A historic 3-nation summit meeting between China, South Korea, and Japan took place on Saturday. The three representatives discussed topics ranging from North Korea’s nuclear weapons program and the global financial crisis. From Martin Fackler of the New York Times:
The one-day meeting in Dazaifu, Japan, ended with sweeping promises to turn Asia into an engine of growth, but offered few specifics. The three leaders — Prime Minister Taro Aso of Japan, Prime Minister Wen Jiabao of China and President Lee Myung-bak of South Korea — also discussed regional political issues like ending North Korea’s nuclear weapons program.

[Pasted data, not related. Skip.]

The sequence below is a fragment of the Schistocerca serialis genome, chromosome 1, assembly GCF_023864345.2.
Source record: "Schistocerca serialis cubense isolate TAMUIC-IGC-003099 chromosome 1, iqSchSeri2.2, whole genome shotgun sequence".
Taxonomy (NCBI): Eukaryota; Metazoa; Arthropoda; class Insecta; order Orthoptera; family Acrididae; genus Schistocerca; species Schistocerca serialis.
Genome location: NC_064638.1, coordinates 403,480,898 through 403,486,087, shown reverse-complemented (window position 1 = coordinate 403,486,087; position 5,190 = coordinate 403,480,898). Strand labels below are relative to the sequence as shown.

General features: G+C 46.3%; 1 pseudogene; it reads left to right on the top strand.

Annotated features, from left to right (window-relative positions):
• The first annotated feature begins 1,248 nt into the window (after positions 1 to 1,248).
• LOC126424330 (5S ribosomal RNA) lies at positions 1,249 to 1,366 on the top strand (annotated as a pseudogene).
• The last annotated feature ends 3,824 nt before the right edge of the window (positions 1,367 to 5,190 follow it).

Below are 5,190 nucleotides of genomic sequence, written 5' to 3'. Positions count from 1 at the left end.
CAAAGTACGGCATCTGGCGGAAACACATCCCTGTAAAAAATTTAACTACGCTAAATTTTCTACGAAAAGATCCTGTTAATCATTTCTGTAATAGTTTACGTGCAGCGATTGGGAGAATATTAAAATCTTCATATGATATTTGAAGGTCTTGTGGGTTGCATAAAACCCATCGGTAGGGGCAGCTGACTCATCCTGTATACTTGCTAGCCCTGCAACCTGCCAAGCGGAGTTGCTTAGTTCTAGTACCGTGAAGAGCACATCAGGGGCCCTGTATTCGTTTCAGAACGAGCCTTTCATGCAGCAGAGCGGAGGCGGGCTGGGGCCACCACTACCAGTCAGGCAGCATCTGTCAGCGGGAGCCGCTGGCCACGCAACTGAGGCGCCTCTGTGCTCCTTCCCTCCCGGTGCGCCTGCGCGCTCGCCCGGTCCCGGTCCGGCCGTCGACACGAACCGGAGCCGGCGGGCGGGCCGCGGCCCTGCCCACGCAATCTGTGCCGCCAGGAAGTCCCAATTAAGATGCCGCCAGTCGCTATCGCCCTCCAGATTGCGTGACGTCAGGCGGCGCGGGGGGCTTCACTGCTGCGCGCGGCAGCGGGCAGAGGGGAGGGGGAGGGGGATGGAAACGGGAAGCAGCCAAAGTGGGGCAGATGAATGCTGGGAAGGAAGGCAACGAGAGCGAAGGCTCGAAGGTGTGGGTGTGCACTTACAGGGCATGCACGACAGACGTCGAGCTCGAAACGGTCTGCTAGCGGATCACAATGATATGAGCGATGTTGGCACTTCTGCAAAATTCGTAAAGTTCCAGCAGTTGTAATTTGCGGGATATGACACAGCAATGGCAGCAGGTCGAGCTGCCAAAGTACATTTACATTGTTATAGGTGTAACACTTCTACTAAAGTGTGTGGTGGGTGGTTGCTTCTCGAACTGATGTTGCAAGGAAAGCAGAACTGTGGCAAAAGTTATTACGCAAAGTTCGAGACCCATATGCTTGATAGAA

[…] Despite the lack of concrete results, the three-way summit meeting won wide attention in the region for being held at all. Despite their geographical proximity and shared cultural backgrounds, the three nations remain divided by often emotional disagreements over history and territory, as well as growing economic and technological rivalry.
[…] Among the meeting’s few concrete results were agreements by Japan and China to lend foreign currency to South Korea to shore up its currency, the won, which has dropped by a third against the dollar since the current crisis began. The agreements will expand what are known as currency swap deals in which the Korean central bank is allowed to borrow foreign currency from the other nations’ central banks using won as collateral. Tokyo promised to make available the equivalent of $20 billion, while Beijing pledged $26 billion.